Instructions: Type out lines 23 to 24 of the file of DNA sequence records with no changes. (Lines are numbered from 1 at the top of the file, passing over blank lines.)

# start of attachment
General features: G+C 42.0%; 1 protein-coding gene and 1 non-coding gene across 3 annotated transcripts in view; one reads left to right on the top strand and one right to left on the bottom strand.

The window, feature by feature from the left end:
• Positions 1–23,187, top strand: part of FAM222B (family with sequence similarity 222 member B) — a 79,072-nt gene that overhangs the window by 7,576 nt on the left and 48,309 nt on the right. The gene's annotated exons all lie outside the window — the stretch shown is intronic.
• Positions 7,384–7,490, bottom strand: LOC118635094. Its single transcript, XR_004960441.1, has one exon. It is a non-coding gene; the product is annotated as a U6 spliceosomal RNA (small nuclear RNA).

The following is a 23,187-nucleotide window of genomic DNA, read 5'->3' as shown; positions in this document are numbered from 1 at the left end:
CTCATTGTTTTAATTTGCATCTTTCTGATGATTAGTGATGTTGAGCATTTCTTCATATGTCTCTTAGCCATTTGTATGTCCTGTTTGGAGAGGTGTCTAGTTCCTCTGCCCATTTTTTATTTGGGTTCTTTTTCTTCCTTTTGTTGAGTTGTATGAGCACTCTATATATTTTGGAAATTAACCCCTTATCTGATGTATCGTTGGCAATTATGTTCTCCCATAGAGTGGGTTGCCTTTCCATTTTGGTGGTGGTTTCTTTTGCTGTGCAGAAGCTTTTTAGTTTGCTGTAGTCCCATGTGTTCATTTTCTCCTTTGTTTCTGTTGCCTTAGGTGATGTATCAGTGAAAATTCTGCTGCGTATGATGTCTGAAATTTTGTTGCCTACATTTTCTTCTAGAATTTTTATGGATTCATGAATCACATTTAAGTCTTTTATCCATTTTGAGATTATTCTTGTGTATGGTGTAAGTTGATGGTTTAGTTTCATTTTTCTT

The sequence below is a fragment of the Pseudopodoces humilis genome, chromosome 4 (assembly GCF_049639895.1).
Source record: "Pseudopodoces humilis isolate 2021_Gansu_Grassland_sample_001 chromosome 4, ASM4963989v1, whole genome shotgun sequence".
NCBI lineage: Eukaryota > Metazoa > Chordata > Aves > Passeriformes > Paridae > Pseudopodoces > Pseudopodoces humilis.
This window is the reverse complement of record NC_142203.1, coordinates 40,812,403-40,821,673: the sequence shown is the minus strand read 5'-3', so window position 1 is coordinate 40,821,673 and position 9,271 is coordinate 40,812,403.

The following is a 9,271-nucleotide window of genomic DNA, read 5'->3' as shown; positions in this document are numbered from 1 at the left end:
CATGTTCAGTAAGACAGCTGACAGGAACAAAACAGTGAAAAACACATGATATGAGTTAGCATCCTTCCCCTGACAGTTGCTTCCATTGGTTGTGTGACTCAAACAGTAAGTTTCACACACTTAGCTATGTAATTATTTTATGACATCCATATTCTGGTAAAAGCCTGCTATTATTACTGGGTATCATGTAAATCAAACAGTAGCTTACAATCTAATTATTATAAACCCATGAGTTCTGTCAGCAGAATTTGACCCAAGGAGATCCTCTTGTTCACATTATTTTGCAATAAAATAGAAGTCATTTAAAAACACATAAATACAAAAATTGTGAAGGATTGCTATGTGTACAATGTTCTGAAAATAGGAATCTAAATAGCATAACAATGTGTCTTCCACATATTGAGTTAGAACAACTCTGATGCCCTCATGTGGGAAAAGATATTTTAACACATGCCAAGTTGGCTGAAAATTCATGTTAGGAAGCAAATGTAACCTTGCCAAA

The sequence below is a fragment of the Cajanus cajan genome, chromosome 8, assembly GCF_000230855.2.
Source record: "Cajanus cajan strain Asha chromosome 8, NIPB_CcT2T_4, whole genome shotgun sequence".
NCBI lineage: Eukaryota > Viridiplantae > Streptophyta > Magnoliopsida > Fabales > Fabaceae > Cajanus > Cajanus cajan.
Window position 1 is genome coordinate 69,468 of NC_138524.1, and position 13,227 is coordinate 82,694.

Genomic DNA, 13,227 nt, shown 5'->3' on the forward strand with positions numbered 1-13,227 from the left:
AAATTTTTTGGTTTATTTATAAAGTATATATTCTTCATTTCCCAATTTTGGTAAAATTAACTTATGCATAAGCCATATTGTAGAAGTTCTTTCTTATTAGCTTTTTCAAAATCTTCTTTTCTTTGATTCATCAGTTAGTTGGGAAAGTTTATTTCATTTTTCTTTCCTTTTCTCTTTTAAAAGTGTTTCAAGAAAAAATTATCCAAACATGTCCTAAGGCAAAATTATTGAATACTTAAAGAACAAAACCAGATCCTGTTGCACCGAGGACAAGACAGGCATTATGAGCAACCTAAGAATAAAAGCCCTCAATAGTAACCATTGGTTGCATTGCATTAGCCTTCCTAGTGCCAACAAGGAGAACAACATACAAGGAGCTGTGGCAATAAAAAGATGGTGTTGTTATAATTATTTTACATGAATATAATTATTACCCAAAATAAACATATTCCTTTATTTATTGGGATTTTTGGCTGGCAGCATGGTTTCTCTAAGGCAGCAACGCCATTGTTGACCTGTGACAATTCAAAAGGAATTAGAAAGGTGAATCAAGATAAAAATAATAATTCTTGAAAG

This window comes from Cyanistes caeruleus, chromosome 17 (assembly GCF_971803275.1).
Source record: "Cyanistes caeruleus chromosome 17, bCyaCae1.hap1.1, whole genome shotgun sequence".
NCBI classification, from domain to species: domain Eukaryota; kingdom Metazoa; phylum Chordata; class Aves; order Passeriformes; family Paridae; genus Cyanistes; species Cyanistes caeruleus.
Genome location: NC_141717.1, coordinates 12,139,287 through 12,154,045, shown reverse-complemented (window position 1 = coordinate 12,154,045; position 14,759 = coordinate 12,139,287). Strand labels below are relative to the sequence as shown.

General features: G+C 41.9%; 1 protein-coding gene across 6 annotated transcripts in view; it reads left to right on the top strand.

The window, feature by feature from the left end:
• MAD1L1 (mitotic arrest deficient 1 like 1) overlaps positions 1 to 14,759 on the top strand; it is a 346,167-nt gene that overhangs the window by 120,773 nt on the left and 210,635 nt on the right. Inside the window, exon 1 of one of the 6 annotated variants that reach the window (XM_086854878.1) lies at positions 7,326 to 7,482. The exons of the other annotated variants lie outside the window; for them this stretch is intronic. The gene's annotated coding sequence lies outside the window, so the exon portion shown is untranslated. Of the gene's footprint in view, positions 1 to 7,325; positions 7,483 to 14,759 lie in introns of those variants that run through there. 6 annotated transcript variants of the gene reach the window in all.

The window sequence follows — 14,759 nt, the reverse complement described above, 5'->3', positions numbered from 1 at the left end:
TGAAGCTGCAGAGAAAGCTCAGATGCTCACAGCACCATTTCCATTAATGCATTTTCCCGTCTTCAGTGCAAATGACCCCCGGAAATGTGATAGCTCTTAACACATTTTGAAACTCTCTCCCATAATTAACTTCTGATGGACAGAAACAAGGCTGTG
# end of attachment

General features: G+C 41.9%; 1 protein-coding gene across 6 annotated transcripts in view; it reads left to right on the top strand.

The window, feature by feature from the left end: